Keeping Your Sub-Production Instances Healthy

Keeping Your Sub-Production Instances Healthy

Robert Webb - Senior ITSM Consultant

One of the problems you may be faced with when working with multiple ServiceNow administrators/developers across multiple instances is keeping your sub-production instances representative of your production instance. A good indication that you are doing a good job of this is when you rarely have any update set conflicts, missing related records, approval activities with no group, or some other issue relating to instance differences once you promote your changes to the production instance.

First let’s talk about a datacenter term called configuration drift.

On Configuration Drift

Configuration drift usually refers to primary/secondary systems in a data center and how changes over time cause their configuration to drift apart, which impacts backup/recovery operations. I think you can apply this same concept to ServiceNow development but with a slight twist. Instead of impacting backup or recovery operations, it will impact your ability to safely promote changes to your production instance.

Well then…what do I mean by a “healthy sub-production instance”?

A Healthy Sub-Production Instance

Simply put, a healthy sub-production instance is a non-production instance that closely resembles your production instance with as little configuration drift as possible.

When looking to evaluate how healthy a sub-production instance is, you should be asking questions like these (ideally you should be able to answer “yes” to each one of these):

  • Is the instance stable and performing as expected?
  • Have you recently cloned from the production instance?
  • Is user access and the roles they have been provisioned appropriate for this instance?
  • Are only plugins that are currently in use or soon to be used in production activated?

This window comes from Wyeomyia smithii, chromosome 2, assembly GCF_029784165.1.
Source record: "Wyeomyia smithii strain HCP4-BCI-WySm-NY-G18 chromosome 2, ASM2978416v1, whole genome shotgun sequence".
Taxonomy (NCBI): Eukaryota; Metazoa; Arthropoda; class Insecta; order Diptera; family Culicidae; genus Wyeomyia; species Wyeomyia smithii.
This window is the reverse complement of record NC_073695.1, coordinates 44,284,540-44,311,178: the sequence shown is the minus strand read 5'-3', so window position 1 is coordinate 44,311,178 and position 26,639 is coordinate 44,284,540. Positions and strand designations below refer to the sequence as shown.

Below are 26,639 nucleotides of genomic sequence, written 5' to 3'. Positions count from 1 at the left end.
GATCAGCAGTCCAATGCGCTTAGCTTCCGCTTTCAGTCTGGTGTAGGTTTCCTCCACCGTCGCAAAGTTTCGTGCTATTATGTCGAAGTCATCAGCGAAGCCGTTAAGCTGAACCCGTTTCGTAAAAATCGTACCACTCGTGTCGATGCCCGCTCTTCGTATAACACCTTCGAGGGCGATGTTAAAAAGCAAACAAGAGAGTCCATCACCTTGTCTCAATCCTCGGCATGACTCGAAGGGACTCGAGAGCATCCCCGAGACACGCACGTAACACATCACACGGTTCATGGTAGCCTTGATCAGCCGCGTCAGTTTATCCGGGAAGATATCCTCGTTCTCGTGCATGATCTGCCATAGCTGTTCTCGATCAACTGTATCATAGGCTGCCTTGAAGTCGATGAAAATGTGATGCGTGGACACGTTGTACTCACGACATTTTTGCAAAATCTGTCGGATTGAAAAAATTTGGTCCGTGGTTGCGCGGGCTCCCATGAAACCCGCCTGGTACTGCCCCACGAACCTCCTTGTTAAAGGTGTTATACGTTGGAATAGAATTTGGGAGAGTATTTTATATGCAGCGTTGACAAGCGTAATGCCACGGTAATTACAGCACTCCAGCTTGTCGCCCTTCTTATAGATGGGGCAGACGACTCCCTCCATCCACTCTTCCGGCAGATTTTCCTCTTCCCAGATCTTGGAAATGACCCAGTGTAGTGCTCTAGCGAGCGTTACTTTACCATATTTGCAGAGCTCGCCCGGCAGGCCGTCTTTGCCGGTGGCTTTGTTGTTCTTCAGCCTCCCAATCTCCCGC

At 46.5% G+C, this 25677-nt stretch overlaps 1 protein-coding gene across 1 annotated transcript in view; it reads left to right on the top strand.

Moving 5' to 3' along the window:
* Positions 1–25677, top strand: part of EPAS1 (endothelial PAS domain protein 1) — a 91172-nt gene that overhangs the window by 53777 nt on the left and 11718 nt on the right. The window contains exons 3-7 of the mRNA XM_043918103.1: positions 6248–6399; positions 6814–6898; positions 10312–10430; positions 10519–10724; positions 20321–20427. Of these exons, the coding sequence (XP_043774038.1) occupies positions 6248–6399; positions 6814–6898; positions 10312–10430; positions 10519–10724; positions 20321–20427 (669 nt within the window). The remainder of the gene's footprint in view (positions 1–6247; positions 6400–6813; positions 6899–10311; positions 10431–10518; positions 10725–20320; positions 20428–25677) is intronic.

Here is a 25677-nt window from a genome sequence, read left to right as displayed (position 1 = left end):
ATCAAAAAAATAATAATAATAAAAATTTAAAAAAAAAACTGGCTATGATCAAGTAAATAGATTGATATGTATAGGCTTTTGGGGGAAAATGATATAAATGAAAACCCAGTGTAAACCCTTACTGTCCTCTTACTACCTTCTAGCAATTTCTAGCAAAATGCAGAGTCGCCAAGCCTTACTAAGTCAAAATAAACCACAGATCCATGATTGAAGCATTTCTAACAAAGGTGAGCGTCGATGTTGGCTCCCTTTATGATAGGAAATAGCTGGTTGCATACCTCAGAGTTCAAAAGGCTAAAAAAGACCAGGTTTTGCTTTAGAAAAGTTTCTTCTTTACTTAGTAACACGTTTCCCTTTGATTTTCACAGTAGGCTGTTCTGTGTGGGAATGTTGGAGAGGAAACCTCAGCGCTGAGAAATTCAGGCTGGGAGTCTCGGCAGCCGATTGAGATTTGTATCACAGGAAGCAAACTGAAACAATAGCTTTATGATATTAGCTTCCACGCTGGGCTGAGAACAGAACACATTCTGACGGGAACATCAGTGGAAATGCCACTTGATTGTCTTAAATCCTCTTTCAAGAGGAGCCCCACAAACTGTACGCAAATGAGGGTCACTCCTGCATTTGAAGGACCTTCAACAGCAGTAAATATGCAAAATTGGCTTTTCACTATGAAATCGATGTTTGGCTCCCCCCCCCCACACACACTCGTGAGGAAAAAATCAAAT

• Are only current and relevant configuration or development changes present?
  • Is the foundational data representative of production (examples can include users, groups, locations, companies, schedules, configuration items, etc.)?
  • Is the transactional data representative of production (examples can include incidents, changes, cases, requests, etc.)?
  • Is the instance configuration representative of production (examples include flows, workflows, integrations, notifications, system properties, etc.)?

What You Can Do to Keep Them Healthy

  1. Only make changes in your development instance

This one is easy in theory but can be hard for people in practice. Do not make changes in your production instance as you almost never have a good reason to do so. I would extend this guideline to your test instance as well if you have both a development instance and a test instance. If you make changes directly into production, you will get conflicts when promoting update sets for anything that you have also changed in development. In my experience this has been the number one cause of things working when tested in the development instance, working when tested in the test instance, and then not working correctly when you promote the changes to the production instance.

  1. Clone production down to your sub-production instances often